You seem to have embraced a female readership—your motto at Polyester Press is “Fiction for women who like shoes, clues, and clothes”—but is it annoying that cozy mysteries don’t receive much critical attention?
I do think that having a solid mystery in place is important in any of my books, more so than the fashion element, but I can’t deny who I am. That phrase, “shoes, clues, and clothes,” came to me while writing the bio for my first-ever publication credit, a short story in an anthology, and it is surprisingly representative of anything I write. I’m slightly fascinated with the concept of branding, and that phrase also gives a snapshot into my various projects.
As far as the critical attention given to cozy mysteries, I don’t think “annoyed” is the right word. I do hope that good books gain exposure through word of mouth and reviews. While I know there are readers who would never buy a cozy because of the cover, I know there are also readers who would never buy a thriller for the same reason. The e-reader revolution has improved this, because now you can read a book and nobody knows what you’re reading! I heard that the romance industry experienced significant growth after the first e-readers came out because readers were no longer embarrassed to be seen reading books with those covers.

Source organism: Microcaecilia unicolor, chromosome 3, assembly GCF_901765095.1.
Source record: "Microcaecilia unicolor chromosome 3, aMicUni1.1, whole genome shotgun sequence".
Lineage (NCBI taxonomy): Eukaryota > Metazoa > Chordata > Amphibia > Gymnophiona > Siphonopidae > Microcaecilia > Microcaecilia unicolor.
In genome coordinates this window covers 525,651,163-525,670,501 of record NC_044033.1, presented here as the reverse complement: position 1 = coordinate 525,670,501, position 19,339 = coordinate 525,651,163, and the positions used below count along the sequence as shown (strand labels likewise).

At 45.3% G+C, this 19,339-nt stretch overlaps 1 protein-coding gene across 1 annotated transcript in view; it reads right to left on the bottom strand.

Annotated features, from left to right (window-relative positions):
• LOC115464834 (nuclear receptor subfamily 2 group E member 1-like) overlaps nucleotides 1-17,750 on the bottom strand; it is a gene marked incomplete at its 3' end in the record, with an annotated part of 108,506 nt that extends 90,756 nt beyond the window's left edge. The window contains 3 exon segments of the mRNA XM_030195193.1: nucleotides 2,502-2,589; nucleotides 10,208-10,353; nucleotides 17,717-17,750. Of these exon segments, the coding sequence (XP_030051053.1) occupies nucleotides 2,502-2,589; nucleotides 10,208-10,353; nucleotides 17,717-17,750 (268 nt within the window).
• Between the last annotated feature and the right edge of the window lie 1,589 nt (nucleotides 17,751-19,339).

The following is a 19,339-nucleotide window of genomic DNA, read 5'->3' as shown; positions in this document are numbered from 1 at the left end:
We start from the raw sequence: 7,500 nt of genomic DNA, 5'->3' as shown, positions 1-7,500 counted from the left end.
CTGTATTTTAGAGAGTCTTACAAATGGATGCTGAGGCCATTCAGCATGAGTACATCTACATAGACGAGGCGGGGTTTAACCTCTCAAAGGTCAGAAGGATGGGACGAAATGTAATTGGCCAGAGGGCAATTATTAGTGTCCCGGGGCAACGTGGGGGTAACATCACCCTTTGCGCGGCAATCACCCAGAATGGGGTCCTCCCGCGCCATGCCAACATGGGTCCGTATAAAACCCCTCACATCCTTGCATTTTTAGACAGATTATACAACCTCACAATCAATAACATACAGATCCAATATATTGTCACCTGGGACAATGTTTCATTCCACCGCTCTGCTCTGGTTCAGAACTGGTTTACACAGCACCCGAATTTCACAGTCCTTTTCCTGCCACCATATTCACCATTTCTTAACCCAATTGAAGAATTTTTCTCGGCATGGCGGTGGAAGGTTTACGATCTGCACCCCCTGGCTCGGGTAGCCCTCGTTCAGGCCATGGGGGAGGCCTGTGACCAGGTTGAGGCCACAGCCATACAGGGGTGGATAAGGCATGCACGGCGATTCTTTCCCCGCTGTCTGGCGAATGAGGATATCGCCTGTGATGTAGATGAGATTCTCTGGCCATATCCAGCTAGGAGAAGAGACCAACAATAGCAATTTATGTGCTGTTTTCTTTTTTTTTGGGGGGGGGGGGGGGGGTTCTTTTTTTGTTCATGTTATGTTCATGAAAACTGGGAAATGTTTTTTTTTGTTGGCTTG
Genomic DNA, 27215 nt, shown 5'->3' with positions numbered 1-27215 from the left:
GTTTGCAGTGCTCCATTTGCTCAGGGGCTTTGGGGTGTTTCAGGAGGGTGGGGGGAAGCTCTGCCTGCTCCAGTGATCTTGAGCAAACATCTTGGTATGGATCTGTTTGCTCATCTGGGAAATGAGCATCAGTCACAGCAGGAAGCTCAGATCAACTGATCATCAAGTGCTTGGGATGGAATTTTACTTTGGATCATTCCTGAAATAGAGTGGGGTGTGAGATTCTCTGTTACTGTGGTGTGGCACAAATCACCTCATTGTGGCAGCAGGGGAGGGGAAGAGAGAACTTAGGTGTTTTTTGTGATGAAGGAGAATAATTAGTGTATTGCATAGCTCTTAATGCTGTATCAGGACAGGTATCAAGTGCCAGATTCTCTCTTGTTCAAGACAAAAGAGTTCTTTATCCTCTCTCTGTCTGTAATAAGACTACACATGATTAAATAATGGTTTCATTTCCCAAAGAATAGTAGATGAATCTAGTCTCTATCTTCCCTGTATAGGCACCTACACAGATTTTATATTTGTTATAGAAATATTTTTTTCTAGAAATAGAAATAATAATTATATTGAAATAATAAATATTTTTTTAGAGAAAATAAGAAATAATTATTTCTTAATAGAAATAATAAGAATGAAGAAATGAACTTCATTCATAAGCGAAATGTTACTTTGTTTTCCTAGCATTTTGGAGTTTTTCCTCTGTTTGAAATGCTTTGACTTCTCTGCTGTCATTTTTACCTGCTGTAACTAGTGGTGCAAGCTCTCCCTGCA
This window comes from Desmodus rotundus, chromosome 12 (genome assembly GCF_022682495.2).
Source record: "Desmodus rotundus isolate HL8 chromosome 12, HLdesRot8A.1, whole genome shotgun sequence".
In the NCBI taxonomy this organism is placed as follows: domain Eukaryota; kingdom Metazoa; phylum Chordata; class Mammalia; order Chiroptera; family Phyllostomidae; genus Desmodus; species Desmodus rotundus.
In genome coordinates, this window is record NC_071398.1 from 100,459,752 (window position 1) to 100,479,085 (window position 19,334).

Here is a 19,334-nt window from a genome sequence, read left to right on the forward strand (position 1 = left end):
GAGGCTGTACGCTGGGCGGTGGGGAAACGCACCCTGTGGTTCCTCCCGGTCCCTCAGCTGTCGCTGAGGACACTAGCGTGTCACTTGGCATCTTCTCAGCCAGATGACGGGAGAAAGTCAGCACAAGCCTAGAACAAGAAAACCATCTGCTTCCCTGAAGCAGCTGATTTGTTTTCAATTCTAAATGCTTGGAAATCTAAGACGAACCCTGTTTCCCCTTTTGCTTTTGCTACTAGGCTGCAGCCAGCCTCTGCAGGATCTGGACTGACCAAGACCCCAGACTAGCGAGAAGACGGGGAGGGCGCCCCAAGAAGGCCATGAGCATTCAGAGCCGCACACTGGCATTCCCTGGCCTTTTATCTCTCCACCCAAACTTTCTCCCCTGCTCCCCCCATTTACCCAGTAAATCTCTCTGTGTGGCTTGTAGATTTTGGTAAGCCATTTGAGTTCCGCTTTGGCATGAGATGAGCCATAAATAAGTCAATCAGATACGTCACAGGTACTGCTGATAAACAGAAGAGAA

Is there anything you wished you had known when starting out as an author? Any advice for aspiring writers?
I can’t stress enough how important it is to have a community where you can talk about the process. I joined Sisters in Crime and the Guppies, and through that latter group, I found people who understood what it was like to get up before work to send query letters, the frustration of getting rejected, the desire to try to interpret what agents really wanted, and the quirks of researching a mystery. I’ve found that the knowledge you pick up while researching gunshot wounds and slow-acting poisons doesn’t always make for good dinner-party conversation, so you best find an outlet (or be prepared to eat alone a LOT).